Dozens of local and national authors were in Burlington over the weekend to showcase their work at the inaugural Green Mountain Book Festival.

Organizer Barbara Shatara said the festival was sparked by the pandemic as a way to get people out of their homes to enjoy local literature. The weekend included author meet and greets, used book sales and writers’ workshops.

“We really want to build a community of readers,” Shatara said. “Books, storytelling, are really important parts of the fabric of society,” she said. “It’s a way of understanding our world, it’s a way of understanding ourselves, it’s an opportunity for us to build community with one another.”

Ruth Ozeki, an American-Canadian author and filmmaker, was the headliner of the festival. Event sponsors included Burlington City Arts, the Fletcher Free Library, and Phoenix Books.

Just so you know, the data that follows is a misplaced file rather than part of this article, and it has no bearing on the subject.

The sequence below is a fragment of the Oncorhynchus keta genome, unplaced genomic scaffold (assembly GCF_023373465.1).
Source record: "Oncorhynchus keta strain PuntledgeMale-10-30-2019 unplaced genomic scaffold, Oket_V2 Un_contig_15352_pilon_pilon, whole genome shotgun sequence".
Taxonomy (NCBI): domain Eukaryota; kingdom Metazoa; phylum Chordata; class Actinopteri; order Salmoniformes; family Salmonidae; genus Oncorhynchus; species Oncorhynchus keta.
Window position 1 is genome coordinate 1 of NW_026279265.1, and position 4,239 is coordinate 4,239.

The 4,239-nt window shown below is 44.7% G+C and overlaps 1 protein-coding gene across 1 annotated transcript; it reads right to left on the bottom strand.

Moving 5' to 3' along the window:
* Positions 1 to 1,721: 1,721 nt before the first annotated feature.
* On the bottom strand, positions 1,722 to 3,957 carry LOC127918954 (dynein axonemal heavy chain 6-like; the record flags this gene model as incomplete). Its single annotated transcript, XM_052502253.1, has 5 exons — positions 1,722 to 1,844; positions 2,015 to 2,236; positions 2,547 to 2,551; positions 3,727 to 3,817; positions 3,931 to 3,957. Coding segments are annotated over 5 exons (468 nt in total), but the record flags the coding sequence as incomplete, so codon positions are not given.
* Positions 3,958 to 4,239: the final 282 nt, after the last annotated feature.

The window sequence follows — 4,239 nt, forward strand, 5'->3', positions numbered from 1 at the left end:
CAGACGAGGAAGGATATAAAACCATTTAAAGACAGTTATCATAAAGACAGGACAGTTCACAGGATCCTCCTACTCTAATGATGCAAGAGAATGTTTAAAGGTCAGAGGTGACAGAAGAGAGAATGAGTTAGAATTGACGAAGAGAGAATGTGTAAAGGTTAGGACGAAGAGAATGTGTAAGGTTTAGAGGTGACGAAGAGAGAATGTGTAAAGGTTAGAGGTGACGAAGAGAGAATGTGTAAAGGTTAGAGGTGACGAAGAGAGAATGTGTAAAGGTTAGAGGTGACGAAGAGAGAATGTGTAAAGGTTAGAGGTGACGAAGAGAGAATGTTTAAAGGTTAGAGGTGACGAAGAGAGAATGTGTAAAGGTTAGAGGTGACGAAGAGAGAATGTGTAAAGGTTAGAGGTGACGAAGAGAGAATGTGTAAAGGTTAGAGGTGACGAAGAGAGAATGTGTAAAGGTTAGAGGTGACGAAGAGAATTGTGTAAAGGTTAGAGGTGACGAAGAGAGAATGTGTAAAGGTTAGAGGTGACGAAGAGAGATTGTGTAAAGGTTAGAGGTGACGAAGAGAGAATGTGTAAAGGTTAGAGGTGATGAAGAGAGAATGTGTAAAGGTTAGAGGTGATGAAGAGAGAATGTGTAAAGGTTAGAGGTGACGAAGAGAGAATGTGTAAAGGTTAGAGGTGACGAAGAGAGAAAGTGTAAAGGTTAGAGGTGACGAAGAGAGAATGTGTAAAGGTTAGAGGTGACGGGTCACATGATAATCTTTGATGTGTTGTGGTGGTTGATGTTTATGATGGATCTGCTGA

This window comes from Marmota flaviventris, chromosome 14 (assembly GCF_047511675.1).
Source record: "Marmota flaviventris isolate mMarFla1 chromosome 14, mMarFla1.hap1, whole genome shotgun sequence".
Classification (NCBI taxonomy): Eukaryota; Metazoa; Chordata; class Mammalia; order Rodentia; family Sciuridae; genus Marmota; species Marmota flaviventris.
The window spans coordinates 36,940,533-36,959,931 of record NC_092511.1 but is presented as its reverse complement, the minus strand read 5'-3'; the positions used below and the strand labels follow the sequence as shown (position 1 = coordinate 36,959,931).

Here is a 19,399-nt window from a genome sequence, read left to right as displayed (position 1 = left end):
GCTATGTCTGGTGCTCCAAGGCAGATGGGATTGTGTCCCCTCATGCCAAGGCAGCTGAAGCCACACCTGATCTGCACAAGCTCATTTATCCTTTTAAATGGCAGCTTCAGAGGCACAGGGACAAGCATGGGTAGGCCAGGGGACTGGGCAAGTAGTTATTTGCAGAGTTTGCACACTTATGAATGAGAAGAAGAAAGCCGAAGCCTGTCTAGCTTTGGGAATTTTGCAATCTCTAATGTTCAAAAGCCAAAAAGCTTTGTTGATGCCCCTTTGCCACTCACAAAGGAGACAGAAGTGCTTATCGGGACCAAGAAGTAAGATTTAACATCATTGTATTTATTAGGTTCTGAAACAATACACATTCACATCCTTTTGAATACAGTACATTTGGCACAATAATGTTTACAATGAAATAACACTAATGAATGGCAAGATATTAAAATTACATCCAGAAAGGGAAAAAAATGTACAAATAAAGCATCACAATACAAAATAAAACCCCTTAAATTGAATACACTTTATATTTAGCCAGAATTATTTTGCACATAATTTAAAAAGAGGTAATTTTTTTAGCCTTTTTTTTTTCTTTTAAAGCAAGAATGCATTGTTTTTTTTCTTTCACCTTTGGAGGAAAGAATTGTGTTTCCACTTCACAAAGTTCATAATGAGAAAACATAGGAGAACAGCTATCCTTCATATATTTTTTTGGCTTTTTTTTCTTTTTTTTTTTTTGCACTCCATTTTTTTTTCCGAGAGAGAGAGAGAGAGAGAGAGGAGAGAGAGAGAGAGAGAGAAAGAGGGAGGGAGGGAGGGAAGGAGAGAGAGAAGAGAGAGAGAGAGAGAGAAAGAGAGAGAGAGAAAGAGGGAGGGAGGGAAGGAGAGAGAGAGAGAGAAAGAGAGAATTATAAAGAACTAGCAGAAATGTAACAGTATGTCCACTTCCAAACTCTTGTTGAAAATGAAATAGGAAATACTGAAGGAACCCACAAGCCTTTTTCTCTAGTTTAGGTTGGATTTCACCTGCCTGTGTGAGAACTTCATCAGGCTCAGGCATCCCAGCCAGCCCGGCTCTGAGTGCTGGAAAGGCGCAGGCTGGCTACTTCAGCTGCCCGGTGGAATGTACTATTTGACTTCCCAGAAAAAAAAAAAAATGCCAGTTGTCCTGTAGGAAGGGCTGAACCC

Angela Patten, an Irish poet who’s lived in Vermont for many years, showcased her poetry Sunday. She focuses on narrative poetry, and enjoys writing about people and nature.

“I still think it’s a very small audience for poetry because it’s an acquired taste, but it requires a little more patience. I think hearing poetry read aloud is a great way to appreciate it,” Patten said

The festival board also decided to host the event during banned book week, and passages from banned books were read at an open mic. Shatara says, “storytelling is an important part of humanity. When you censor those, those stories don’t get out to the people who really need them.”

The board of directors hopes to bring the Green Mountain Book Festival back in 2023.